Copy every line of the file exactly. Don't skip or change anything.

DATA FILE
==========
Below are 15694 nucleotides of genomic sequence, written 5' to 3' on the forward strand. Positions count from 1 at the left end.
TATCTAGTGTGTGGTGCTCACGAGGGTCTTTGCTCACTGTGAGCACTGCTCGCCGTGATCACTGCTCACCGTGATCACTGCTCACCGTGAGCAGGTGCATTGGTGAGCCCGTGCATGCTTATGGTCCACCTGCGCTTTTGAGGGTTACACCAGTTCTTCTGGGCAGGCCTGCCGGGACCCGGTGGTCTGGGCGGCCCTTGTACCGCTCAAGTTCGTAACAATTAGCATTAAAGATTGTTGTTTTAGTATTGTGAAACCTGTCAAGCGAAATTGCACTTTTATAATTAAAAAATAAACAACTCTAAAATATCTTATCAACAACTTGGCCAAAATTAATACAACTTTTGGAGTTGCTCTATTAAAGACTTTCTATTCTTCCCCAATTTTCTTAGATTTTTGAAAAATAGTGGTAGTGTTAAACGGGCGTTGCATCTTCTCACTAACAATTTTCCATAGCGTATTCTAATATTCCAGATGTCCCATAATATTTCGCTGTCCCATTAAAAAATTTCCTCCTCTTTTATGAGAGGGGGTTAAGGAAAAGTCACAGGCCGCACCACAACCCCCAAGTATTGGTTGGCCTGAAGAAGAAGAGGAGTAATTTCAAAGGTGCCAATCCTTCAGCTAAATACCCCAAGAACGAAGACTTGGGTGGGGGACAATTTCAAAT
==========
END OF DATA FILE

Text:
Below are 15694 nucleotides of genomic sequence, written 5' to 3' on the forward strand. Positions count from 1 at the left end.
TATCTAGTGTGTGGTGCTCACGAGGGTCTTTGCTCACTGTGAGCACTGCTCGCCGTGATCACTGCTCACCGTGATCACTGCTCACCGTGAGCAGGTGCATTGGTGAGCCCGTGCATGCTTATGGTCCACCTGCGCTTTTGAGGGTTACACCAGTTCTTCTGGGCAGGCCTGCCGGGACCCGGTGGTCTGGGCGGCCCTTGTACCGCTCAAGTTCGTAACAATTAGCATTAAAGATTGTTGTTTTAGTATTGTGAAACCTGTCAAGCGAAATTGCACTTTTATAATTAAAAAATAAACAACTCTAAAATATCTTATCAACAACTTGGCCAAAATTAATACAACTTTTGGAGTTGCTCTATTAAAGACTTTCTATTCTTCCCCAATTTTCTTAGATTTTTGAAAAATAGTGGTAGTGTTAAACGGGCGTTGCATCTTCTCACTAACAATTTTCCATAGCGTATTCTAATATTCCAGATGTCCCATAATATTTCGCTGTCCCATTAAAAAATTTCCTCCTCTTTTATGAGAGGGGGTTAAGGAAAAGTCACAGGCCGCACCACAACCCCCAAGTATTGGTTGGCCTGAAGAAGAAGAGGAGTAATTTCAAAGGTGCCAATCCTTCAGCTAAATACCCCAAGAACGAAGACTTGGGTGGGGGACAATTTCAAAT